Learning to live with life after death
by John Wijngaards, The Times, Monday 4 November 1991
WHERE do the dead go when they pass over? The question was bound to haunt many a mind as the traditional days of All Saints and All Souls (November 1 and 2) were remembered in churches and churchyards throughout the country.
Perhaps there is nowhere to go. Perhaps people, burdened with fear, want and sorrow, just dance into the arms of death, as Schopenhauer said, wondering what the tragic comedy of life is supposed to mean — and finding out it ends in nothing. Those who have died are then shadows of the past Nothing remains of them except for the loving scratches or hideous scars they etched on our world, and our memories.
Perhaps our inner atma is made of incorruptible stuff, as Hindus maintain. At death the spark of our soul then divests itself of one mortal body to start life again in another disposable shell Our deceased relatives and friends could then be at any station on the spiralling track of reincarnation. They might even have reached their destination, nirvana, where they merge back into the infinite ocean of Atma.
Perhaps the dead roam as shades in the netherworld, populating the Old Testament she’ol. The psalms describe this abyss under the earth as a house of darkness, a bottomless pit, a land of forgetfulness. All the dead can do is bide their time till their fate will be sealed at the universal judgment.
Or perhaps popular Christian imagination was right On the walls and stained-glass windows of our cathedrals it painted heaven and hell as two distinct, physical places where, somehow or other, life continues as on this earth, with perpetual torment for evildoers and unending bliss for the saints. Those who have died are then in either of these awesome realms, awaiting our arrival. “I never spoke with God,” wrote Emily Dickinson, “nor visited in heaven; yet certain am 1 of the spot as if the chart were given.”
Could it be that all these approaches, though containing fragments of the truth, actually miss the point?
We have no evidence of any “supernatural” world distinct from the world we live in now; pace Francis Thompson’s hallowed phrase: “O world invisible, we view thee: O world intangible, we touch thee!”, about which more later. A passing over to another physical location is out of the question. Whatever happens to us at death can hardly involve moving house to an imitation earth — be it she’ol, heaven or hell.
What exactly do we lose at death? The religious instinct of the ages accepts a dimension of spirit that goes beyond physics and chemistry. Life is more than digesting food, viewing TV and wrestling with computer data. If we open ourselves to its more mysterious horizons, life is found to touch a reality that is beyond time and place. This is the numenous, the atma, the Beyond: not a separate location, but an undreamed of, vast horizon. It justifies the suspicion that not all we are is lost at death.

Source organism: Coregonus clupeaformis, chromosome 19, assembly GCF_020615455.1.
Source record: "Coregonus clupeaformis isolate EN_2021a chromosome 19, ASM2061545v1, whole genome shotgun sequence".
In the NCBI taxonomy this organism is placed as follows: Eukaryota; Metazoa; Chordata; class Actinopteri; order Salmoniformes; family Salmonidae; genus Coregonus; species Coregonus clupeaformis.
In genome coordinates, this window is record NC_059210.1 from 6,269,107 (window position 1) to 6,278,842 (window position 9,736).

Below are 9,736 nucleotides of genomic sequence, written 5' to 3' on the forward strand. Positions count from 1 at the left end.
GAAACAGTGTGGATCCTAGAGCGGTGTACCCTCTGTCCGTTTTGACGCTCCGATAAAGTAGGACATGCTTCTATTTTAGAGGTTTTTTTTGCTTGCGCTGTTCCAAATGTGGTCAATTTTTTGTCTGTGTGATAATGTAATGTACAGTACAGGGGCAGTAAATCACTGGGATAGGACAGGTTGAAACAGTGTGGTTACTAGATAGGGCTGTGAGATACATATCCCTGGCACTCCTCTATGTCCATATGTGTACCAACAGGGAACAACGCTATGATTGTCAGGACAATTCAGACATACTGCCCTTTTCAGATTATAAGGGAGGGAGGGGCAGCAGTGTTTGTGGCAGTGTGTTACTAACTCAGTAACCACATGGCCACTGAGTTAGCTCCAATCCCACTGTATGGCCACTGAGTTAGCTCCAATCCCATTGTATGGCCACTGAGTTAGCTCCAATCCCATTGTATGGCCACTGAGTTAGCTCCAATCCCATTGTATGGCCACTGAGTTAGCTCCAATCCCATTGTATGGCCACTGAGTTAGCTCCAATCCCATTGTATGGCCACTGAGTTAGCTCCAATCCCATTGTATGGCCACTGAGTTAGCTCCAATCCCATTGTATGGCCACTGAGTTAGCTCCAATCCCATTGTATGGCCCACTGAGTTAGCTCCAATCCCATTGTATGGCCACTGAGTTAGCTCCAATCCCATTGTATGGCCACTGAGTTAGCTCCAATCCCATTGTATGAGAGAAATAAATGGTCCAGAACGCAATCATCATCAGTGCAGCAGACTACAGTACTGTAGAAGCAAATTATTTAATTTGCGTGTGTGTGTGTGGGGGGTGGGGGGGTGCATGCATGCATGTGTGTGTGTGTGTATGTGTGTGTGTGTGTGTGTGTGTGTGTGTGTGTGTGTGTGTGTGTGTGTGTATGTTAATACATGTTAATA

1 can go further. Suppose for a moment that windows to transcendence and divinity have been opened to us in major religious events, then we may suddenly find that the divine pervades the marrow of our bones. For me, as a believing Christian, the culmination of disclosure came in Jesus Christ. Through him, as John’s Gospel puts it, God lives in us. He is our life and our resurrection.
What about the reality of this divine dimension in us? What evidence do we have for it. Can it be proved? The answer is no. It cannot be proved, but it can be perceived. This is what Francis Thompson sensed when he said: “O world intangible, we touch thee; inapprehensible, we clutch thee.” Progressive steps of insight do not create what is seen, but uncover new layers of reality.
The Sufi mystic Al-Ghazali perceived the sun in the middle of the night: “I sat in my room in the darkness and saw a patch of light on my carpet. I looked up and saw that the light which reflected from the mirror, had fallen in through my open window and shone from the moon. I looked at the moon and realised its light was itself a reflection from the sun.”
Ghazali then goes on to call all light “the face of God”. The more we immerse ourselves in light — physical, mental, spiritual, the more we see God and see with the eyes of God; which is, of course, a metaphor. But then, speaking in images, if there is a Transcendent, why can we not credit him/her/it with at least as much intelligence and concern as we have?
Where do the dead go when they pass over? I believe that the light of God that kindled them during their lifetimes, still holds them. They are being held, as in a mirror, with all the individual traits that made them what they were. Their honourable scars will endure rather than their medals, degrees or diplomas. The wrong they have done will hurt, and be filtered clean. Those who died continue to live in God’s love with a vitality beyond our vision, but none the less extremely real. Just as an idea in our mind may take on a different format as a spoken word, a message in binary code or a printed text on paper — and yet remain the same idea, so the divine dimension in us may assume different forms and remain alive.
We can meaningfully speak of heaven and hell, as long as we remember that they are dimensions of life, not locations in outer space. We can say the dead merge back into God if we realise she/he is an ocean of love who does not swamp our littleness. Properly understood, the time-honoured phrase coined by Kohelet puts it rather well: those who have died live in God.
The writer is a theologian and director of the Catholic spiritual resources centre Housetop.